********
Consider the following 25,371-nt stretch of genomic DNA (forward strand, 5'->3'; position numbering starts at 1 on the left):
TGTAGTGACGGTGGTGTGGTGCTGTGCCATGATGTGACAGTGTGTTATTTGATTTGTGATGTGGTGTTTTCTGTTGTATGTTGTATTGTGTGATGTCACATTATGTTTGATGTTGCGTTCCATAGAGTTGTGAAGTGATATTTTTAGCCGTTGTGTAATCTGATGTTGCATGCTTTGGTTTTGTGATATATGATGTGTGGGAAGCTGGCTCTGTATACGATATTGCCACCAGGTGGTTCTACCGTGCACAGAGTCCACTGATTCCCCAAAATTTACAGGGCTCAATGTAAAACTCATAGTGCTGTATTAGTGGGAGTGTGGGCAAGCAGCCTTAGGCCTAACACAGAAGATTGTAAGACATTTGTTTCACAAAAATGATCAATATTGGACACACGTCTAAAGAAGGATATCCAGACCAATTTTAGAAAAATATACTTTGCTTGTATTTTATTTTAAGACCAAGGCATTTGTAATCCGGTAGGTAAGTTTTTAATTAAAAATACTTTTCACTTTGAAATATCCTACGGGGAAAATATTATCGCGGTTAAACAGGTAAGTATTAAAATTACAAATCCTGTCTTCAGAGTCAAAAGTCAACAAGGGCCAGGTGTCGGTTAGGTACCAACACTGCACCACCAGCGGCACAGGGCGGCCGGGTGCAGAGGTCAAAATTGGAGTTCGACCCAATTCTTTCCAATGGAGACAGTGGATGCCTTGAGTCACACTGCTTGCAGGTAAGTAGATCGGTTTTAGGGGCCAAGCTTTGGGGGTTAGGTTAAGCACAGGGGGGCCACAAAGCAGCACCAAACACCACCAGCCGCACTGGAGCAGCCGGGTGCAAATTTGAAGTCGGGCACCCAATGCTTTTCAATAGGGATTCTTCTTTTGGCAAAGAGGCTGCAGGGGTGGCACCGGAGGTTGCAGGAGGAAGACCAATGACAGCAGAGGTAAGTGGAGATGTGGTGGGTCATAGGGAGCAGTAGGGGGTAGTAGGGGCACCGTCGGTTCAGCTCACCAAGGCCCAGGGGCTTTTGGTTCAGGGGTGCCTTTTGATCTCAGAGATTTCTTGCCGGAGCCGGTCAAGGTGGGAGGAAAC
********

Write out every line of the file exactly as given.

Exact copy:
Consider the following 25,371-nt stretch of genomic DNA (forward strand, 5'->3'; position numbering starts at 1 on the left):
TGTAGTGACGGTGGTGTGGTGCTGTGCCATGATGTGACAGTGTGTTATTTGATTTGTGATGTGGTGTTTTCTGTTGTATGTTGTATTGTGTGATGTCACATTATGTTTGATGTTGCGTTCCATAGAGTTGTGAAGTGATATTTTTAGCCGTTGTGTAATCTGATGTTGCATGCTTTGGTTTTGTGATATATGATGTGTGGGAAGCTGGCTCTGTATACGATATTGCCACCAGGTGGTTCTACCGTGCACAGAGTCCACTGATTCCCCAAAATTTACAGGGCTCAATGTAAAACTCATAGTGCTGTATTAGTGGGAGTGTGGGCAAGCAGCCTTAGGCCTAACACAGAAGATTGTAAGACATTTGTTTCACAAAAATGATCAATATTGGACACACGTCTAAAGAAGGATATCCAGACCAATTTTAGAAAAATATACTTTGCTTGTATTTTATTTTAAGACCAAGGCATTTGTAATCCGGTAGGTAAGTTTTTAATTAAAAATACTTTTCACTTTGAAATATCCTACGGGGAAAATATTATCGCGGTTAAACAGGTAAGTATTAAAATTACAAATCCTGTCTTCAGAGTCAAAAGTCAACAAGGGCCAGGTGTCGGTTAGGTACCAACACTGCACCACCAGCGGCACAGGGCGGCCGGGTGCAGAGGTCAAAATTGGAGTTCGACCCAATTCTTTCCAATGGAGACAGTGGATGCCTTGAGTCACACTGCTTGCAGGTAAGTAGATCGGTTTTAGGGGCCAAGCTTTGGGGGTTAGGTTAAGCACAGGGGGGCCACAAAGCAGCACCAAACACCACCAGCCGCACTGGAGCAGCCGGGTGCAAATTTGAAGTCGGGCACCCAATGCTTTTCAATAGGGATTCTTCTTTTGGCAAAGAGGCTGCAGGGGTGGCACCGGAGGTTGCAGGAGGAAGACCAATGACAGCAGAGGTAAGTGGAGATGTGGTGGGTCATAGGGAGCAGTAGGGGGTAGTAGGGGCACCGTCGGTTCAGCTCACCAAGGCCCAGGGGCTTTTGGTTCAGGGGTGCCTTTTGATCTCAGAGATTTCTTGCCGGAGCCGGTCAAGGTGGGAGGAAAC